When Youthful Desire Grows Into Regret By ANTHONY TOMMASINI
When Lee Hoiby’s opera “Summer and Smoke,” adapted from the Tennessee Williams play, had its premiere in 1971, it was criticized by some for its conservative music, awash in the harmonic language of Menotti (Mr. Hoiby’s mentor), Barber and Mahler, and its unabashedly lyrical vocal writing. But the work, with an effective and delicately poetic libretto by the playwright Lanford Wilson, also won deserved praise for doing what an opera is supposed to do: telling the story with sure dramatic pacing and understated expressivity, in music admirable for its directness and melodic grace.
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Richard Termine for The New York Times
“Summer and Smoke”: Anna Viemeister and Nickoli Strommer performed in this work at the Manhattan School of Music Opera Theater on Wednesday.
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These qualities shone through on Wednesday night when the Manhattan School of Music Opera Theater presented the first of three performances, with Mr. Hoiby, 84, in attendance. The conductor Steven Osgood drew supple, beautifully restrained playing from the able musicians.
Set in 1911 in Glorious Hill, a small Mississippi town, the story unfolds during several momentous months in the lives of two young adults who grew up as neighbors: John Buchanan Jr., a dashing doctor, and Alma Winemiller, the sweet but inhibited daughter of a pious minister. The handsome production, directed by Dona D. Vaughn, using windows and sets that descend into place, imaginatively evoked the neighboring houses: the staid sitting room in the rectory where the Winemillers live and the doctor’s office where young John Buchanan practices with his father.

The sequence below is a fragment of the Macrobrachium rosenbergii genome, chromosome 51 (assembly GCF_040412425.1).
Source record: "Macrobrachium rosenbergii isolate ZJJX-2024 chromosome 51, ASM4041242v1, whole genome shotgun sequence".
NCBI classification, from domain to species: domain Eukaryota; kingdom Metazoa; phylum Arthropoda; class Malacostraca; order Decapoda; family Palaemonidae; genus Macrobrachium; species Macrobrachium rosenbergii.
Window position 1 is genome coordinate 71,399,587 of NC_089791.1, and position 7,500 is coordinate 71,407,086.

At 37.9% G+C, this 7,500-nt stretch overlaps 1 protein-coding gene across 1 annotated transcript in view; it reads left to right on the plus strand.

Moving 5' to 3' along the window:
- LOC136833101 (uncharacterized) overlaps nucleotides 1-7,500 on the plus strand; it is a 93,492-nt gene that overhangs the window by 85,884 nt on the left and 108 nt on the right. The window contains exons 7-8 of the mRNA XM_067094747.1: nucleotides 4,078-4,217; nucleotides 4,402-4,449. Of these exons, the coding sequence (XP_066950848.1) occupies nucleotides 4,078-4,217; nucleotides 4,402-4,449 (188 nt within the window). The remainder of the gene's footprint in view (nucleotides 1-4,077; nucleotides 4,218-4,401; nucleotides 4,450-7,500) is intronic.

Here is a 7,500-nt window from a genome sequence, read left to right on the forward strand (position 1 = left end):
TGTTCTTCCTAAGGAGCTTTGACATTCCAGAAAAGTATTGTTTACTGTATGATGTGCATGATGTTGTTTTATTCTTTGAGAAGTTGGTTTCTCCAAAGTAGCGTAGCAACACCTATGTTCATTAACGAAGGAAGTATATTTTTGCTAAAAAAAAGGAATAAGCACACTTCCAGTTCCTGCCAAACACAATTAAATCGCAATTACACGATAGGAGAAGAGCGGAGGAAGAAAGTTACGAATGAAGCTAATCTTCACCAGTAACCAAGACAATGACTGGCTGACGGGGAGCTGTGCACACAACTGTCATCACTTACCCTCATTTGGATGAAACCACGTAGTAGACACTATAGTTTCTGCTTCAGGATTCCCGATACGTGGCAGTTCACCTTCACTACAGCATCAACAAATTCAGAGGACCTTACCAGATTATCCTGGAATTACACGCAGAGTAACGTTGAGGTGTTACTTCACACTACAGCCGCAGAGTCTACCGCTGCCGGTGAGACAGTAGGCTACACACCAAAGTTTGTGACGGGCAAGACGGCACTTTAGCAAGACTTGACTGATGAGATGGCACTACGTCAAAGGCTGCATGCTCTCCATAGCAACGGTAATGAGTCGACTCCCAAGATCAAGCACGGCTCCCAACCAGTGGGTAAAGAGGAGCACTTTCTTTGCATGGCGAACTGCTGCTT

The opera has long been embraced as ideal for student singers, and this excellent cast fit comfortably into its roles. Anna Viemeister, a soprano, sang with warmth and intensity, capturing the uneasy mix of yearning and repression in Alma. Though part of Alma has always loved John, she is intimidated by his breezy confidence, physicality and ease with women.
Nickoli Strommer, a baritone, brought a mellow voice and crisp diction to John, the pride of Glorious Hill. John has nursed similar feelings for Alma, whose name in Spanish means “soul.” But he goes too far one night when he takes Alma to the local casino, drinks too much and tries to rustle her to an upstairs room. Nothing would have happened, he explains months later in the crucial scene of the opera, because “I’m more afraid of your soul than you are of my body.”
In a way, the two young people cross emotional paths. Just as Alma, despairing of her loneliness, finds the courage to open herself to John, he worries that he has been spiraling into reckless behavior with women and drink, and decides to marry the young, nubile Nellie (Audean Farmer, a perky soprano), fresh from a finishing school for ladies.
In a devastating final scene, Alma, sitting by a fountain in the park where she and John used to play, goes off dancing at the casino with a lonely traveling salesman, a short but crucial role sung by Brian Wahlstrom.
Alma’s parents were winningly portrayed by the baritone Robert E. Mellon as the Rev. Winemiller, and the soprano Claire Coolen as his wife, a hostile, childish and unstable woman whom the townspeople describe as “eccentric.” María Leticia Hernández as the sensual young Rosa, whom young John almost marries, and Chris Lucier as Roger, Alma’s decent childhood friend, were other standouts.
“Summer and Smoke” will be repeated on Friday evening and Sunday afternoon at the Manhattan School of Music Opera Theater, Broadway and 122nd Street, Morningside Heights; (212) 749-2802, msmnyc.edu.